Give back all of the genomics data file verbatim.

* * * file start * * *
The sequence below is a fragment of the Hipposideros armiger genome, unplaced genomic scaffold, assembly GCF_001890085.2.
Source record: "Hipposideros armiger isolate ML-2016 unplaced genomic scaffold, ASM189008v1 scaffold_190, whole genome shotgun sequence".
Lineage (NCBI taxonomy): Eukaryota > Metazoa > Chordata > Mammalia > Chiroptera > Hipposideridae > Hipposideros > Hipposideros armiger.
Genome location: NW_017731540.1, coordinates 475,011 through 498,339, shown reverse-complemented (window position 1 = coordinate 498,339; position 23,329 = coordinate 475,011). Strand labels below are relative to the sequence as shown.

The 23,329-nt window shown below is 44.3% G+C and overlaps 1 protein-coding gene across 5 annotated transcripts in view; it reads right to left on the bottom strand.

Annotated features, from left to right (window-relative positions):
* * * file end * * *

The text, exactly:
The sequence below is a fragment of the Hipposideros armiger genome, unplaced genomic scaffold, assembly GCF_001890085.2.
Source record: "Hipposideros armiger isolate ML-2016 unplaced genomic scaffold, ASM189008v1 scaffold_190, whole genome shotgun sequence".
Lineage (NCBI taxonomy): Eukaryota > Metazoa > Chordata > Mammalia > Chiroptera > Hipposideridae > Hipposideros > Hipposideros armiger.
Genome location: NW_017731540.1, coordinates 475,011 through 498,339, shown reverse-complemented (window position 1 = coordinate 498,339; position 23,329 = coordinate 475,011). Strand labels below are relative to the sequence as shown.

The 23,329-nt window shown below is 44.3% G+C and overlaps 1 protein-coding gene across 5 annotated transcripts in view; it reads right to left on the bottom strand.

Annotated features, from left to right (window-relative positions):